Everybody knew that the introduction of online resources and ebooks would decrease sales and subscription numbers of hard copy printings such as newspapers, magazines and books. We, the consumer have adapted to the change and are now used to receiving free news and resources. Focusing on newspapers, I personally think that the consumer has the right to know what is going on around the world without any cost put upon them just like the times when people heard the news through the town crier. However thiking through a business perspective, it means large newspaper companies have lost profit by a large margin since the internet and portable devices. I still don’t understand though, the plan to introduce paywalls in online newspaper websites (Carr reading) meaning the consumers need to pay a certain fee to read the news online like we do offline in obtaining the hard copy. This is only applied to the companies Rupert Murdoch runs, but if it succeeds, it is likely that many other newspaper companies will follow the step. This just shows me that people are now only seeing publishing as something to make money out of, rather than informing the public of the news that they need to know. The editor of Guardian heavily criticised this saying ‘If you erect a universal pay wall around your content then it follows you are turning away from a world of openly shared content’. I certainly agree with this as Murdoch is trying to fulfil his wealth by going away from the modern trend. Of course there will be people who pay to access these contents, but it just comes to me that the newspaper industry will ‘sleepwalk into oblivion’ (Rusbridger)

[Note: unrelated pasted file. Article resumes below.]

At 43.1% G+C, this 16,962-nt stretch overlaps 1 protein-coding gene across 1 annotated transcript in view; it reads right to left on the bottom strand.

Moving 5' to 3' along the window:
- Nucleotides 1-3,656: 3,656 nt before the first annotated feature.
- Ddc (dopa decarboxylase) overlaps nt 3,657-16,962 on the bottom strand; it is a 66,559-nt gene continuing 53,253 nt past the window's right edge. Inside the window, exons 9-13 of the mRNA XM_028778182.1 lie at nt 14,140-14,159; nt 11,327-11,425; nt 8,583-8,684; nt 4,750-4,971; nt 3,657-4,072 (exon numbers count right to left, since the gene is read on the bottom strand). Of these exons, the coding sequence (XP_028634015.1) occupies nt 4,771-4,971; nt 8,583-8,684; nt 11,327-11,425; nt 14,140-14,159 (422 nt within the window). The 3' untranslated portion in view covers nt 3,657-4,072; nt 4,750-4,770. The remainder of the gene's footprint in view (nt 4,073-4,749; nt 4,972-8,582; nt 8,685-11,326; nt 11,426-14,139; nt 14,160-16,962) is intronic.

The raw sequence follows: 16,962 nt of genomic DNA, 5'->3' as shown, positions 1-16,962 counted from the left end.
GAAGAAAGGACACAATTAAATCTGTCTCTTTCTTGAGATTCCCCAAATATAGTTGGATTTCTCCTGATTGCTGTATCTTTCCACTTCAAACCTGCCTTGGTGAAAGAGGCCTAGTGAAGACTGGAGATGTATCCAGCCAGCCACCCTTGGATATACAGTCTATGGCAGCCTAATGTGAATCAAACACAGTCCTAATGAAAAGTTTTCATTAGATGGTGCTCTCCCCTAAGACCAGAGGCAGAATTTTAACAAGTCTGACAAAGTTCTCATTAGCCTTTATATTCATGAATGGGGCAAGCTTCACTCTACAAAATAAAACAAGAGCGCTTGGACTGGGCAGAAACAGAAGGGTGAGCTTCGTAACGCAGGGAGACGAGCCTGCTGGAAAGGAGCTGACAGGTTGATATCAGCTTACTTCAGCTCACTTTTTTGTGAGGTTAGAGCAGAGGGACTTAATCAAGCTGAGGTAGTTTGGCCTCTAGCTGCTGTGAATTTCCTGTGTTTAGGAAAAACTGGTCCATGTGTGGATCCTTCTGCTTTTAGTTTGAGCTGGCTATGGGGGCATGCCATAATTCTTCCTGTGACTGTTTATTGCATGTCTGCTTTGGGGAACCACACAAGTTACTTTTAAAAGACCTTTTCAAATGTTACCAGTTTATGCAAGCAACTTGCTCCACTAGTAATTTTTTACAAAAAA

Ereaders have become a sensation in recent times, through tools such as iPad and the Kindle. Now people are starting to take this one tool instead of many papers that make their bags heavy. I am one of these people, taking around my iPad everywhere using it as a book, notepad and gaming station. For myself, the emergence of the iPad was lifesaving, as I did not enjoy taking around 20 lecture notes to university everyday. With the iPad next to me, it is light, portable, and my notes are easily foundable through the search tool. The rise of these ereaders have certainly changed the lifestyle of some people. However, through my own research I have found out that still most people like to have the hard copy with them, to scribble notes by hand-writing and not by typing. This was very interesting, as the people still preferred the old way of publishing. This finding lead me to a conclusion that creation of new technology still has not much of an impact on the publishing sector, as people stll crave for the humanly touch that they are used to having.